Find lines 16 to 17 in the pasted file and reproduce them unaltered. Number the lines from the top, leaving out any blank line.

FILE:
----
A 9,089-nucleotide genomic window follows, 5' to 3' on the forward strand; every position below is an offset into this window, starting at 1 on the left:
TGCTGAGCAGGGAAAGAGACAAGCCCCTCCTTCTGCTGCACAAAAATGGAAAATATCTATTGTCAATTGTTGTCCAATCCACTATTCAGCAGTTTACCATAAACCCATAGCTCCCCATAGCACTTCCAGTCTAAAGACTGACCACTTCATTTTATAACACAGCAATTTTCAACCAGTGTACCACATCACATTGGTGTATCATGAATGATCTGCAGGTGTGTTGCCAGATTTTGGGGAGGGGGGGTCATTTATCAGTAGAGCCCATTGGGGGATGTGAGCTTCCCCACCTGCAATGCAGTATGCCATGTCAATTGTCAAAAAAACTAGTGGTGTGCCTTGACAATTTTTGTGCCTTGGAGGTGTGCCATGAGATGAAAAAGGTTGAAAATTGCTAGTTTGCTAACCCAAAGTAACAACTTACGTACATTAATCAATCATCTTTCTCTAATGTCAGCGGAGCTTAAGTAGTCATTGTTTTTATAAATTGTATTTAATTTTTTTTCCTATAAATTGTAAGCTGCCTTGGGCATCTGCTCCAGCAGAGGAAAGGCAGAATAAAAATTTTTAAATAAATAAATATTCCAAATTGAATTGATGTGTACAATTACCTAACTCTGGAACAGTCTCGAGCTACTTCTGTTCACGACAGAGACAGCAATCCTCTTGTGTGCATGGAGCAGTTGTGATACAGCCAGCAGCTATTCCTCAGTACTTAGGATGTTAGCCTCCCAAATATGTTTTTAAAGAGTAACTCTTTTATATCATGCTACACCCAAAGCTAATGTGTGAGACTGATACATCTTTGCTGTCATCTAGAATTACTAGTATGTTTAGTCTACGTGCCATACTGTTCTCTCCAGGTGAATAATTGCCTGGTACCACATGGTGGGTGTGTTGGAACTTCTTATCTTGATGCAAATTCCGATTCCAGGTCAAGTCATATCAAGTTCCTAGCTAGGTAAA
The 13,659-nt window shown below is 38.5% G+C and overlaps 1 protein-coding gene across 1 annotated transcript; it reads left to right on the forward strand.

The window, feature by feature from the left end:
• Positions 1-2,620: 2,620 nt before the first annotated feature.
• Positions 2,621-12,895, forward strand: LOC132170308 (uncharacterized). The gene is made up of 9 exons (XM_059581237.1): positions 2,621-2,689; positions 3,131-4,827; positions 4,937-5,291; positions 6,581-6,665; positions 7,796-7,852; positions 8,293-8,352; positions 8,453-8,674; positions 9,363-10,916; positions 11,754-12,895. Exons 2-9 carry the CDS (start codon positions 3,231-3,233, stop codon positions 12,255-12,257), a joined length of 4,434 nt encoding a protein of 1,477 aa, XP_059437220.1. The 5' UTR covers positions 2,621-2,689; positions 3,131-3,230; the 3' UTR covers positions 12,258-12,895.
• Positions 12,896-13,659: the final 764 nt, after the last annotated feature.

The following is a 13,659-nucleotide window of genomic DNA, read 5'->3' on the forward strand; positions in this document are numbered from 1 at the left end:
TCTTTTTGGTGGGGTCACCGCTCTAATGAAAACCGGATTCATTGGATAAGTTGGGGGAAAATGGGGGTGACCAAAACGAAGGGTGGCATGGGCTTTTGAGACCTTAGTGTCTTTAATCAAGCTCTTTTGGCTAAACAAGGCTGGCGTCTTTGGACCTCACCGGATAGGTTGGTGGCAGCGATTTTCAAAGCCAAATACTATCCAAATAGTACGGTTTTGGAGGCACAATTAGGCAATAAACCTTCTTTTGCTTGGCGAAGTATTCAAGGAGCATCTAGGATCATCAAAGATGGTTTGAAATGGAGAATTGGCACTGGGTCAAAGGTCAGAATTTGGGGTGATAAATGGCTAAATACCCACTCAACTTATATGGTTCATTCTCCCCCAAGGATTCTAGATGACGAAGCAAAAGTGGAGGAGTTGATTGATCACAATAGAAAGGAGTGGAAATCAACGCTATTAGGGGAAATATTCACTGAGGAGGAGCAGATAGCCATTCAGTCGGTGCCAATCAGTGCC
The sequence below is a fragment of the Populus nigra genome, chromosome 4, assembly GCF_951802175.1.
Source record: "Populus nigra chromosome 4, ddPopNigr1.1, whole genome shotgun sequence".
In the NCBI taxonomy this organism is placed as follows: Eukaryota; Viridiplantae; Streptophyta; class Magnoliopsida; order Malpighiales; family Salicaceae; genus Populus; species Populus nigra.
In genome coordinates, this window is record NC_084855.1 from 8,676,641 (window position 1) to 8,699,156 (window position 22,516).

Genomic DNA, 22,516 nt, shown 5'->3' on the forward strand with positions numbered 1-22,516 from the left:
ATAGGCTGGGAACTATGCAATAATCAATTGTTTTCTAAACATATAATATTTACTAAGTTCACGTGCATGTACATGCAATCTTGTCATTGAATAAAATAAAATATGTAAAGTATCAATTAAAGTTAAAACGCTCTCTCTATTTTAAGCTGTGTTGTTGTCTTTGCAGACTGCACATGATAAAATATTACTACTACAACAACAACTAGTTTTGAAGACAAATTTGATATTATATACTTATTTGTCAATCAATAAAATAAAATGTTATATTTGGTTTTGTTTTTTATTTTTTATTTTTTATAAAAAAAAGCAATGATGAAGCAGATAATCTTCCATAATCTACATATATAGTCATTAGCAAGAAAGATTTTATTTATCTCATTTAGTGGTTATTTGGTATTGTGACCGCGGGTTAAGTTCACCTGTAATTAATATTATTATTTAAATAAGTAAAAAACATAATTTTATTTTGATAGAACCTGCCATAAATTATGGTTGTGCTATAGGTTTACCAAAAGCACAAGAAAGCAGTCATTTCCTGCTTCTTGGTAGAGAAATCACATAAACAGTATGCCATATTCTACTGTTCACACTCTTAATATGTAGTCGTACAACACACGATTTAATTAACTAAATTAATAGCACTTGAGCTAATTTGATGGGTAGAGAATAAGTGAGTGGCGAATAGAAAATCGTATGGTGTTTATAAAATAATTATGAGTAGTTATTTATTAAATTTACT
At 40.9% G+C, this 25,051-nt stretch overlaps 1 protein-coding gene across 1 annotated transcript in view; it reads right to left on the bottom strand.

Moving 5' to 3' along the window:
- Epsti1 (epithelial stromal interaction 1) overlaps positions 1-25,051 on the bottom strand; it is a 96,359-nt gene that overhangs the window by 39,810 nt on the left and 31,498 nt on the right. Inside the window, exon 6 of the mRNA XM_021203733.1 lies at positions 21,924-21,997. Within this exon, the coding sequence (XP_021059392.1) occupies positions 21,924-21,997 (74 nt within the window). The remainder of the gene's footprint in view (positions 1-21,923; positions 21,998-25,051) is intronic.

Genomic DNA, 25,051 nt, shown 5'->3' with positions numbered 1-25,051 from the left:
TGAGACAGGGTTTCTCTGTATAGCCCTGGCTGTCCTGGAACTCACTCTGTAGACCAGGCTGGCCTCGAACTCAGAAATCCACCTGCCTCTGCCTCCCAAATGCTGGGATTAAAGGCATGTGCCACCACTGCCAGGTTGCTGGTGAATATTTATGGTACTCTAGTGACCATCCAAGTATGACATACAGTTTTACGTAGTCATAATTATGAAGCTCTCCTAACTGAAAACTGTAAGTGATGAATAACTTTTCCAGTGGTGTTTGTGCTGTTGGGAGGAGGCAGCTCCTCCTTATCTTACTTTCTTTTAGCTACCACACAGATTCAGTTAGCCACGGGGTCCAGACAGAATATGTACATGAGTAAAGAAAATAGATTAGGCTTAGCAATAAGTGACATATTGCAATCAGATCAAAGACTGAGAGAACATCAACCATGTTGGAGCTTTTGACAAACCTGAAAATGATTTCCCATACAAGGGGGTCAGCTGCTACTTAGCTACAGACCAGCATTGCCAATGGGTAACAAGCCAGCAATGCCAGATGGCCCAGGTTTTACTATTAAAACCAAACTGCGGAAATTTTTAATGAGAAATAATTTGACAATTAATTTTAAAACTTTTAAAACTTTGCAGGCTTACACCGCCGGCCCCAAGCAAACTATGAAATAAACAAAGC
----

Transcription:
At 40.9% G+C, this 25,051-nt stretch overlaps 1 protein-coding gene across 1 annotated transcript in view; it reads right to left on the bottom strand.

Moving 5' to 3' along the window: